"We can stop this Makapuu madness!"
After World War II, the rise of jet travel and mass tourism brought new visitors—and new pressures—to many places within the Pacific Ocean. Hawaiʻi is a prime example of how tourism-driven development and activist responses have shaped local environments. This flyer, created by the grassroots environmental organization Save Our Surf, mobilized community opposition to resort construction at Awāwamalu, also known as Wāwāmalu Beach or Sandy Beach, at Oahu’s southeastern corner.
Native Hawaiians recount how Pele, deity of fire and volcanoes, created Oahu and the other Hawaiian islands by digging into the earth as she moved from east to west. On Oahu, Pele dug first at Leʻahi, or Diamond Head, midway between Awāwamalu and Honolulu, Oahu’s largest city. For nineteenth-century sailing ships, the Pacific Ocean’s prevailing winds and currents encouraged voyages via Hawaiʻi, and Honolulu emerged as a central, convenient supply point—a primary reason the United States annexed the Kingdom of Hawaiʻi in the late nineteenth century. After World War II and the establishment of Hawaiian statehood in 1959, the Hawaiian islands increasingly became a leisure destination, drawing tourists and outside investment from Japan and the mainland United States.
But resort construction frequently involved privatizing and industrializing the coastline, and upset residents pushed back. In 1964, John Kelly, a white mainlander who grew up in Honolulu, founded Save Our Surf. "Hawaiʻi’s shoreline—the habitat of many people—was under assault," he later wrote. Surfing, invented by Native Hawaiians and later enthusiastically adopted by outsiders, became a way to unite island residents and cultivate widespread support for coastal protection.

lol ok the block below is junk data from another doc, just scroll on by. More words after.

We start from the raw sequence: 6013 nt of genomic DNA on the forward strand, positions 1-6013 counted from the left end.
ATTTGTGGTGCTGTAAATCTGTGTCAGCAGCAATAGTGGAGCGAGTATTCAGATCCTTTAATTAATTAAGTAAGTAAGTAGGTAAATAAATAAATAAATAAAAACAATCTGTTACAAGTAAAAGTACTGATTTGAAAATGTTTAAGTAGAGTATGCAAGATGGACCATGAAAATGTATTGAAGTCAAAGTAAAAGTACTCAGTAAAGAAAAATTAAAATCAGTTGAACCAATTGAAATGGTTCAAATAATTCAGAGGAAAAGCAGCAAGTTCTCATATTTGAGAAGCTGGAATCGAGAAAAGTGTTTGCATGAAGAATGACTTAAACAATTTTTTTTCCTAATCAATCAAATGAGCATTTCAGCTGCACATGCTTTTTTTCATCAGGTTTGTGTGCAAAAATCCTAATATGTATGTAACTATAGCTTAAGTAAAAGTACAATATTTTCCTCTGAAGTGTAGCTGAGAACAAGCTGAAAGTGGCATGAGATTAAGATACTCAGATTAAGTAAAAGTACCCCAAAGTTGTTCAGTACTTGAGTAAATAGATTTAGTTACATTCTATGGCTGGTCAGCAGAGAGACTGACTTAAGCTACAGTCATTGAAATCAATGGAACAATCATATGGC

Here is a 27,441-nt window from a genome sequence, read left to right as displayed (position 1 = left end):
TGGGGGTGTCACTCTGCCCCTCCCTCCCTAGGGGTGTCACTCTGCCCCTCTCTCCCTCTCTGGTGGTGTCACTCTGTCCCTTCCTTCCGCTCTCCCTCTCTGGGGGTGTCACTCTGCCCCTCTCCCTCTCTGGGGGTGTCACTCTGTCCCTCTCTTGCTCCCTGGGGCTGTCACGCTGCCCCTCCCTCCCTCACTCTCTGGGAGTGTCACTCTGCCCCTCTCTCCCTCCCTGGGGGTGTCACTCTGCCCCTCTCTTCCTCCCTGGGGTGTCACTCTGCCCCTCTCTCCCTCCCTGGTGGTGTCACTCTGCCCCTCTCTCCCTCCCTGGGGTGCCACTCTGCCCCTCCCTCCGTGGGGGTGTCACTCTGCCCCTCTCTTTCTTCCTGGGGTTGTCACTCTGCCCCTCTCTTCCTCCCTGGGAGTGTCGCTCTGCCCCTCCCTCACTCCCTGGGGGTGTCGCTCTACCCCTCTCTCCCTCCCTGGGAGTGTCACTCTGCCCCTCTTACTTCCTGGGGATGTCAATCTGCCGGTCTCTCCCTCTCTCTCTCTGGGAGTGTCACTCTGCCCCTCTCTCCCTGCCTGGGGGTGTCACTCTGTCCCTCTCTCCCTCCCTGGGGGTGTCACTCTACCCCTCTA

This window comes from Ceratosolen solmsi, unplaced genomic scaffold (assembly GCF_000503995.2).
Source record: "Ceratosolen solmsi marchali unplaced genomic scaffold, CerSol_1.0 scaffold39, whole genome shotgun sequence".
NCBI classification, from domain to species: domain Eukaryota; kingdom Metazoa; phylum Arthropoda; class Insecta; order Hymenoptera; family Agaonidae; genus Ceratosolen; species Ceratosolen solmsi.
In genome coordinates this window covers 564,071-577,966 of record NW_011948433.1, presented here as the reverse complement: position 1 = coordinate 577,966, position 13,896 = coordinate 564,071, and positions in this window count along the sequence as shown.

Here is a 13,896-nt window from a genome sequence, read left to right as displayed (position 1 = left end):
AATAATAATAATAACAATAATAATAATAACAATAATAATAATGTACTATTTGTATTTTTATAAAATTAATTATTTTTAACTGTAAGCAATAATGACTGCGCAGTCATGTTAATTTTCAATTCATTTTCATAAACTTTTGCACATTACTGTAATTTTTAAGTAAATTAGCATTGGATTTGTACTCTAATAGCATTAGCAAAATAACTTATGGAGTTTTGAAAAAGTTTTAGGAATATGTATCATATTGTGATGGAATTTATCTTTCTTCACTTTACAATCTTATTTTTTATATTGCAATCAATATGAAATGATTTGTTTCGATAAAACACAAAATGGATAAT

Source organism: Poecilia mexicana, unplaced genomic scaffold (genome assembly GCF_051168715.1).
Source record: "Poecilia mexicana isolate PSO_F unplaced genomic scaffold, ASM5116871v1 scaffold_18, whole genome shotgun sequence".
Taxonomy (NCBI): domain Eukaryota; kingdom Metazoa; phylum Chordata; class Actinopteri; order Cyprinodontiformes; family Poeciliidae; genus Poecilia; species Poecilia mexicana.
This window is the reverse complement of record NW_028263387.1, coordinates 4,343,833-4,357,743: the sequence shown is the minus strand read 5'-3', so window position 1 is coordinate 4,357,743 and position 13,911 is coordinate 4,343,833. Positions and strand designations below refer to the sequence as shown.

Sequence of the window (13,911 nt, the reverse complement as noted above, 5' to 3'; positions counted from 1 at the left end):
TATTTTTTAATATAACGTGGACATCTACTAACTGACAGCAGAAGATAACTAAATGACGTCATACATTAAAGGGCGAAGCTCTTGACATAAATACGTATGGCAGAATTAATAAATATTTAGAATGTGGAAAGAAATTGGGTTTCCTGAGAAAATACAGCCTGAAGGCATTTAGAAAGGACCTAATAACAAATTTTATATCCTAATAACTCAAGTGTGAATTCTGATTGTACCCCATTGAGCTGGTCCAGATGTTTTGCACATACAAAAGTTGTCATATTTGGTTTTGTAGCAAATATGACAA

In the early 1970s, mainland developers proposed building a 7,700-room resort at Awāwamalu. Save Our Surf argued that this development would dramatically increase traffic and pollution, raise housing prices, and "destroy the only remaining open space on east Oahu." The rally was just the start. After more than four decades of sustained community organizing, court battles over rezoning and ballot initiatives, and multiple additional development attempts, the State of Hawaii reclassified this shoreline as conservation land. Since 2017, Awāwamalu has been part of the Ka Iwi Coast, a seven-mile stretch of coastline preserved in perpetuity for public benefit. But dependence on tourism continues to roil Hawaiʻi—most recently during the COVID-19 pandemic, when locals worried that irresponsible visitors would spread disease and strain hospitals—and environmental activism remains an important part of the Hawaiian sovereignty movement. Across the Pacific Ocean, tensions over access, use, and benefit continue to structure human engagement with coastal environments.
This source is part of the History of the Pacific Ocean teaching module.